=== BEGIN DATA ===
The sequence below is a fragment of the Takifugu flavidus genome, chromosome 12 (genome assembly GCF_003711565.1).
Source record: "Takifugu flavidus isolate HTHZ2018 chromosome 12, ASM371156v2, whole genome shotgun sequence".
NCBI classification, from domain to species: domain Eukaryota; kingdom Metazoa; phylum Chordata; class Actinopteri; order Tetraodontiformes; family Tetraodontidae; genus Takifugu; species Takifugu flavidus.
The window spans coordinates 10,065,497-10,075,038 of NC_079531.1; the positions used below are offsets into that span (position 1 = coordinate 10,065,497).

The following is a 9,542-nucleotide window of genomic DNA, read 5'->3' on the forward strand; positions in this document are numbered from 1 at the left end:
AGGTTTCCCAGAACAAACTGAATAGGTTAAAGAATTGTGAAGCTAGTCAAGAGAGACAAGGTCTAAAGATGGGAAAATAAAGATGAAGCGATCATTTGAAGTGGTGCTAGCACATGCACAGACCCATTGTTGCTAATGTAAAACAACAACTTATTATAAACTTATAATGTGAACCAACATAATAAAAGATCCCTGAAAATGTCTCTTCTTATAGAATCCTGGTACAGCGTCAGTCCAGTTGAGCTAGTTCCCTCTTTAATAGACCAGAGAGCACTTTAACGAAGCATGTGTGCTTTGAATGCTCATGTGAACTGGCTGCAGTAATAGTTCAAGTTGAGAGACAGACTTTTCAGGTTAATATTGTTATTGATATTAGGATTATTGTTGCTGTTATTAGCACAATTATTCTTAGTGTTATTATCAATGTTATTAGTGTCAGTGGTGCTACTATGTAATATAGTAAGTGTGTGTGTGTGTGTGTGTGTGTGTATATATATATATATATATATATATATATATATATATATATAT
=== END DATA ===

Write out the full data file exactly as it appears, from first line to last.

The sequence below is a fragment of the Takifugu flavidus genome, chromosome 12 (genome assembly GCF_003711565.1).
Source record: "Takifugu flavidus isolate HTHZ2018 chromosome 12, ASM371156v2, whole genome shotgun sequence".
NCBI classification, from domain to species: domain Eukaryota; kingdom Metazoa; phylum Chordata; class Actinopteri; order Tetraodontiformes; family Tetraodontidae; genus Takifugu; species Takifugu flavidus.
The window spans coordinates 10,065,497-10,075,038 of NC_079531.1; the positions used below are offsets into that span (position 1 = coordinate 10,065,497).

The following is a 9,542-nucleotide window of genomic DNA, read 5'->3' on the forward strand; positions in this document are numbered from 1 at the left end:
AGGTTTCCCAGAACAAACTGAATAGGTTAAAGAATTGTGAAGCTAGTCAAGAGAGACAAGGTCTAAAGATGGGAAAATAAAGATGAAGCGATCATTTGAAGTGGTGCTAGCACATGCACAGACCCATTGTTGCTAATGTAAAACAACAACTTATTATAAACTTATAATGTGAACCAACATAATAAAAGATCCCTGAAAATGTCTCTTCTTATAGAATCCTGGTACAGCGTCAGTCCAGTTGAGCTAGTTCCCTCTTTAATAGACCAGAGAGCACTTTAACGAAGCATGTGTGCTTTGAATGCTCATGTGAACTGGCTGCAGTAATAGTTCAAGTTGAGAGACAGACTTTTCAGGTTAATATTGTTATTGATATTAGGATTATTGTTGCTGTTATTAGCACAATTATTCTTAGTGTTATTATCAATGTTATTAGTGTCAGTGGTGCTACTATGTAATATAGTAAGTGTGTGTGTGTGTGTGTGTGTGTGTATATATATATATATATATATATATATATATATATATATATAT